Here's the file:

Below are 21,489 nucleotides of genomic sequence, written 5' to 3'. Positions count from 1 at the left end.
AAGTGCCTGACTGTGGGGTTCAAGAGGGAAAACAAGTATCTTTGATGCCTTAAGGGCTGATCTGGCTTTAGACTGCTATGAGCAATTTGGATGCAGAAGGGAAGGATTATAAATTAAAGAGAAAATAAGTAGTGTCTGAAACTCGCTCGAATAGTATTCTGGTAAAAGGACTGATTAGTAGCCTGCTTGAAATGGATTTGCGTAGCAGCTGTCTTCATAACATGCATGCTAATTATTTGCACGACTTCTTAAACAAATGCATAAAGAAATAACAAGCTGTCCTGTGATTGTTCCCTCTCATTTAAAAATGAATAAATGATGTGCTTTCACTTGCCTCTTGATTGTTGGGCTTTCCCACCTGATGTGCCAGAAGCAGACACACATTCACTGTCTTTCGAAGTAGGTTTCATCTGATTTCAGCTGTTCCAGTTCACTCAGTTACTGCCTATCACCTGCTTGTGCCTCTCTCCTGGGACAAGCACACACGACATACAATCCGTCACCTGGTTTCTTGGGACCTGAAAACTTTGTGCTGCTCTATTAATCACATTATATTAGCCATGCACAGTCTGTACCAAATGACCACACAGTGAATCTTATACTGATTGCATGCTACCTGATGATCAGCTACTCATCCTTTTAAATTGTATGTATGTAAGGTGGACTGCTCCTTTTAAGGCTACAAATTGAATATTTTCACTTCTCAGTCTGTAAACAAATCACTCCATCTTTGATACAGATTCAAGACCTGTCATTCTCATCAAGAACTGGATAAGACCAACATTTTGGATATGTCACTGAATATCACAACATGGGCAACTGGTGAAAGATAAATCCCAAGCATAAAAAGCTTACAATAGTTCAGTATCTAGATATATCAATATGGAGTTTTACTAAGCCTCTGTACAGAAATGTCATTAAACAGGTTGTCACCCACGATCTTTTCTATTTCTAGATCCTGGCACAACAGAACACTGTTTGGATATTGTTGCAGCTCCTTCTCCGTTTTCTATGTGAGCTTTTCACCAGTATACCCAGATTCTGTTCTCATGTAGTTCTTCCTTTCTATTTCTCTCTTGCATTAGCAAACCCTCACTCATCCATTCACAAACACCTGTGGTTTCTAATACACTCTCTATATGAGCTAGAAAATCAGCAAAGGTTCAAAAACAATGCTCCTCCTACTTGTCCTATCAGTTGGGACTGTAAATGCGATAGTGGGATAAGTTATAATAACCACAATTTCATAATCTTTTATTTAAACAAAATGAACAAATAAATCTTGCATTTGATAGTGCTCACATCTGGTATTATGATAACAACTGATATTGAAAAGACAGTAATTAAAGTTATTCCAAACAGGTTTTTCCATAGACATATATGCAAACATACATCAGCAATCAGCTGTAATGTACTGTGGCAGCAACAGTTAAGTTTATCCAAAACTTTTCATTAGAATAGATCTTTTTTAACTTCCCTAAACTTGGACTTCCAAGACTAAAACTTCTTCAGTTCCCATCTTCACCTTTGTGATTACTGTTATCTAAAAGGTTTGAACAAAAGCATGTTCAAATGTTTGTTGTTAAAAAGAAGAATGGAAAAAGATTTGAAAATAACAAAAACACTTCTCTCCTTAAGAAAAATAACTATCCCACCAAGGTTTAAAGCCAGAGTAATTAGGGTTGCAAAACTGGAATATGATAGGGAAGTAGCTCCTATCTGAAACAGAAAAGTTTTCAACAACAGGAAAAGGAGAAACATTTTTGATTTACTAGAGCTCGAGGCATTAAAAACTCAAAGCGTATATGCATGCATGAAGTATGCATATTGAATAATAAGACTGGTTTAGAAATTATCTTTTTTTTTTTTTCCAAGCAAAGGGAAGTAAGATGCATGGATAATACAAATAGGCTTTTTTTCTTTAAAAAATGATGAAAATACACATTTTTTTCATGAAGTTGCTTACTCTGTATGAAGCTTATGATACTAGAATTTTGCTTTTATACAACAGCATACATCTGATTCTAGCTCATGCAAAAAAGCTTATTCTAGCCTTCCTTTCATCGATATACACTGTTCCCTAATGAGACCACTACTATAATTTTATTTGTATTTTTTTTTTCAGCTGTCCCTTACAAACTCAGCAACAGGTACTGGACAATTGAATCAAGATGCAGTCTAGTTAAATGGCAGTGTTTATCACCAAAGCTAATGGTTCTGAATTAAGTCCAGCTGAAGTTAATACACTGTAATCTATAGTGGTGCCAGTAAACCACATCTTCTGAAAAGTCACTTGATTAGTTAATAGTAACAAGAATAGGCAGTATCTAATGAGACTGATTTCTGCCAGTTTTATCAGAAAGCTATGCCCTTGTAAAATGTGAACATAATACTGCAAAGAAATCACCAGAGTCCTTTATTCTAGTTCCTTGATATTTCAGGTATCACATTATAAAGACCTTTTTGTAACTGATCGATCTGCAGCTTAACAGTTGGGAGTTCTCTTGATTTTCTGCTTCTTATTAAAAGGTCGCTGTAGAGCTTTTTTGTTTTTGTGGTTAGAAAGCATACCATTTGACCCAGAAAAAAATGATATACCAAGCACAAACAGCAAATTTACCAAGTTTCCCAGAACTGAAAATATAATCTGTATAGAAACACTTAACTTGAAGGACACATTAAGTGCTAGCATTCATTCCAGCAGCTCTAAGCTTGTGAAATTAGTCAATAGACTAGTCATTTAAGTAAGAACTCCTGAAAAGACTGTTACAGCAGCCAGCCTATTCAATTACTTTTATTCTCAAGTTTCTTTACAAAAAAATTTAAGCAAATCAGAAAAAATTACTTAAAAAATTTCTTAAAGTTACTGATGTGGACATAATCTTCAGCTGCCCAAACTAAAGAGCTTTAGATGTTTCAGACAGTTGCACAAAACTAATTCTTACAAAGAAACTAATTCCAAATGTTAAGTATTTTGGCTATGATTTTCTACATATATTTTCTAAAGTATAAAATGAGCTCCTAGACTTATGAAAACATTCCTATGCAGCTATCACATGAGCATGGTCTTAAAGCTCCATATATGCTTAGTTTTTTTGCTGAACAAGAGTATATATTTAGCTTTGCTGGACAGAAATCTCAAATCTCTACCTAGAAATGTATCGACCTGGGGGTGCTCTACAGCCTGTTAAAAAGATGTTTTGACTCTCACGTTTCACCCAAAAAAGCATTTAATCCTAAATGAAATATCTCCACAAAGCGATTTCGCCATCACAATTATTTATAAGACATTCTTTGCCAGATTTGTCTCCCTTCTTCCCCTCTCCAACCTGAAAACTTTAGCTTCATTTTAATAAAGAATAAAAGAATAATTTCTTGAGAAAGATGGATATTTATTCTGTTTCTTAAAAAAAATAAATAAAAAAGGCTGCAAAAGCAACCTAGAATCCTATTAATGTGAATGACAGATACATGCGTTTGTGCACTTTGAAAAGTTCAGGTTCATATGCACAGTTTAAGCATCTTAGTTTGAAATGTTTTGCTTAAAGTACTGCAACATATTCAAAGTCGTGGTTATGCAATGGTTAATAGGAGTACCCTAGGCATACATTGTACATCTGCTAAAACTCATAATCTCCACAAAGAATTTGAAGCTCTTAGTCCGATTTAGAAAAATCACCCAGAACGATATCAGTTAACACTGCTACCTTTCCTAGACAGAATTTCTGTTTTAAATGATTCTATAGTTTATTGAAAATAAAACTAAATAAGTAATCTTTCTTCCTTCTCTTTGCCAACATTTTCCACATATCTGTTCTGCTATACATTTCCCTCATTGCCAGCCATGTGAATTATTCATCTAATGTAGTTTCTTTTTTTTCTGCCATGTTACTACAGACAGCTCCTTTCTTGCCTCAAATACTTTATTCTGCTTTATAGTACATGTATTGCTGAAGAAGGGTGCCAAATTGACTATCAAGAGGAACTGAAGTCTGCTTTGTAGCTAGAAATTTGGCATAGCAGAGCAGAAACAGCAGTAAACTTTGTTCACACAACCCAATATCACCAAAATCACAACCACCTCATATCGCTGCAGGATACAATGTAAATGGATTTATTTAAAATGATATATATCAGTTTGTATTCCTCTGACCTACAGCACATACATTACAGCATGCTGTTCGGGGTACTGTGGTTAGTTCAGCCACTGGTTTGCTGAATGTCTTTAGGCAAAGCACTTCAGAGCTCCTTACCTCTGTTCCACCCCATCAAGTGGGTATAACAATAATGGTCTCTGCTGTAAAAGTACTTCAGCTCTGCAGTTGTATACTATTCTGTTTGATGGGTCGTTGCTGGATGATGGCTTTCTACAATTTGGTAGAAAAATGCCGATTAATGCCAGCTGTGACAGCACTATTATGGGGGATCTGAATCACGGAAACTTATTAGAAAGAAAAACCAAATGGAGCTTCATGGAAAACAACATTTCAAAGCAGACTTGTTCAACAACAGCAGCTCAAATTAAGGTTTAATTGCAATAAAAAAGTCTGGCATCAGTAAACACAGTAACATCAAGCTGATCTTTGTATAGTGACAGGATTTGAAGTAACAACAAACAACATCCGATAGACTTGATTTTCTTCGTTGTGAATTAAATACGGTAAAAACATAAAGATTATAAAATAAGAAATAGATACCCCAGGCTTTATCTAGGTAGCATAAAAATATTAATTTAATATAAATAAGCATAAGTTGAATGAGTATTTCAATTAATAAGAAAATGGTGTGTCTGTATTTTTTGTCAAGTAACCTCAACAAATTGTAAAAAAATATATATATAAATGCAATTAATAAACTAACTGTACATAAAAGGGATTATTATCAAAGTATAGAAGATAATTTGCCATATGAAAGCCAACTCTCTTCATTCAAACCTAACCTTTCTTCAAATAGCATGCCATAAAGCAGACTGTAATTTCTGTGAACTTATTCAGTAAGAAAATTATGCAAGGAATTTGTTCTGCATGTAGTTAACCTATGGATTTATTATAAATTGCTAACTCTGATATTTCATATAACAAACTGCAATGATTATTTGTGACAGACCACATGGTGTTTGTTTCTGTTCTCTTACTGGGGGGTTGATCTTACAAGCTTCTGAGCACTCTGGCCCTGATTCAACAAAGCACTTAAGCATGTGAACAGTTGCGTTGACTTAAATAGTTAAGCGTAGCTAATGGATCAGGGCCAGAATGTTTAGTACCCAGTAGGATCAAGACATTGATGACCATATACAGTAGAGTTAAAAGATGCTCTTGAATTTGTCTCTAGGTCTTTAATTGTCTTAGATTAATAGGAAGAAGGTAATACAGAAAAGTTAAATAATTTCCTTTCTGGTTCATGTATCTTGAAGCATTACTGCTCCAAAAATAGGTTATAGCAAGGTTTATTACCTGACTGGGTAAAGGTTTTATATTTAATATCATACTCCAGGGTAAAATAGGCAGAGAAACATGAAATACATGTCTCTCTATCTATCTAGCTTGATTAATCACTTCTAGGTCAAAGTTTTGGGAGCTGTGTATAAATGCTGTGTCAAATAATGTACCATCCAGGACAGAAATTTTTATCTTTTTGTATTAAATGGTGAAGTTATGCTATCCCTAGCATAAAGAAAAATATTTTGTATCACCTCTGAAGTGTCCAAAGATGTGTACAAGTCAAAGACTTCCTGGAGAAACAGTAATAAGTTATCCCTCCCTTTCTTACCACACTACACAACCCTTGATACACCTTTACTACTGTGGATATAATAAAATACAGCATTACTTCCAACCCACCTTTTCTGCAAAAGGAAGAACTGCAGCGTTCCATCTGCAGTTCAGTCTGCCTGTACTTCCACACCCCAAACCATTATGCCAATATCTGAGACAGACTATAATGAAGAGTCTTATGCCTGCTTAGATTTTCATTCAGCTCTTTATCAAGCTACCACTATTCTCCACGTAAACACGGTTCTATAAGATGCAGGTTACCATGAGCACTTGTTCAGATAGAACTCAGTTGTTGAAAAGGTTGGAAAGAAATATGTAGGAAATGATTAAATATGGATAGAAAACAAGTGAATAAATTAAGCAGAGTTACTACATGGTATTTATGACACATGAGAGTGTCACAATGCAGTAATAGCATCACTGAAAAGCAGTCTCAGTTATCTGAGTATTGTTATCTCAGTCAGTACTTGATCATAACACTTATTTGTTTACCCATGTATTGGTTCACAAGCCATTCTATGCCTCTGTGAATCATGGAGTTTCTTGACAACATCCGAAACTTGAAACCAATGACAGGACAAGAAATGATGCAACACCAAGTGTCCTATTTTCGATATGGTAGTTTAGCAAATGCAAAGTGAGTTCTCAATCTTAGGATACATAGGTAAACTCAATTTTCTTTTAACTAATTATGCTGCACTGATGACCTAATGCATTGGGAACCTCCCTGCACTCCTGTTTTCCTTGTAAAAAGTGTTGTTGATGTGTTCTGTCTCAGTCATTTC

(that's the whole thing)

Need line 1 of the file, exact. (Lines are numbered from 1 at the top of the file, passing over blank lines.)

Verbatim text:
Below are 21,489 nucleotides of genomic sequence, written 5' to 3'. Positions count from 1 at the left end.